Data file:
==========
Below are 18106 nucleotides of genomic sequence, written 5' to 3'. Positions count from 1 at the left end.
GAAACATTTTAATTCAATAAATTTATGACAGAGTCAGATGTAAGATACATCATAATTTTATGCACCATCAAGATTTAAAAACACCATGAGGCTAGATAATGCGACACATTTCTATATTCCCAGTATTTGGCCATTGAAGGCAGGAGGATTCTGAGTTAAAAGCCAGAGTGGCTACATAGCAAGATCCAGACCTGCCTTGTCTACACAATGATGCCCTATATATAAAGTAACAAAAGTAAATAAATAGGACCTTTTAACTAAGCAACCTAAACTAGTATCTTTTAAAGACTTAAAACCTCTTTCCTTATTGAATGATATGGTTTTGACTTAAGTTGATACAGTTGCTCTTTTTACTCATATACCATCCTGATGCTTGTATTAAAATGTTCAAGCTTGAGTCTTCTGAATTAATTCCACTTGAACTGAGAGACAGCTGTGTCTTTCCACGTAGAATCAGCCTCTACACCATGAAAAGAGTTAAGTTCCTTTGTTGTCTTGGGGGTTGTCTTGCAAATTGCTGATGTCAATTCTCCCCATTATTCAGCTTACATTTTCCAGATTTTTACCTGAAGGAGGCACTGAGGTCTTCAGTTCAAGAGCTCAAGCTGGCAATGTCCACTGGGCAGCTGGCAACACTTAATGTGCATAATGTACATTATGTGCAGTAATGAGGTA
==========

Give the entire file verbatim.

Below are 18106 nucleotides of genomic sequence, written 5' to 3'. Positions count from 1 at the left end.
GAAACATTTTAATTCAATAAATTTATGACAGAGTCAGATGTAAGATACATCATAATTTTATGCACCATCAAGATTTAAAAACACCATGAGGCTAGATAATGCGACACATTTCTATATTCCCAGTATTTGGCCATTGAAGGCAGGAGGATTCTGAGTTAAAAGCCAGAGTGGCTACATAGCAAGATCCAGACCTGCCTTGTCTACACAATGATGCCCTATATATAAAGTAACAAAAGTAAATAAATAGGACCTTTTAACTAAGCAACCTAAACTAGTATCTTTTAAAGACTTAAAACCTCTTTCCTTATTGAATGATATGGTTTTGACTTAAGTTGATACAGTTGCTCTTTTTACTCATATACCATCCTGATGCTTGTATTAAAATGTTCAAGCTTGAGTCTTCTGAATTAATTCCACTTGAACTGAGAGACAGCTGTGTCTTTCCACGTAGAATCAGCCTCTACACCATGAAAAGAGTTAAGTTCCTTTGTTGTCTTGGGGGTTGTCTTGCAAATTGCTGATGTCAATTCTCCCCATTATTCAGCTTACATTTTCCAGATTTTTACCTGAAGGAGGCACTGAGGTCTTCAGTTCAAGAGCTCAAGCTGGCAATGTCCACTGGGCAGCTGGCAACACTTAATGTGCATAATGTACATTATGTGCAGTAATGAGGTA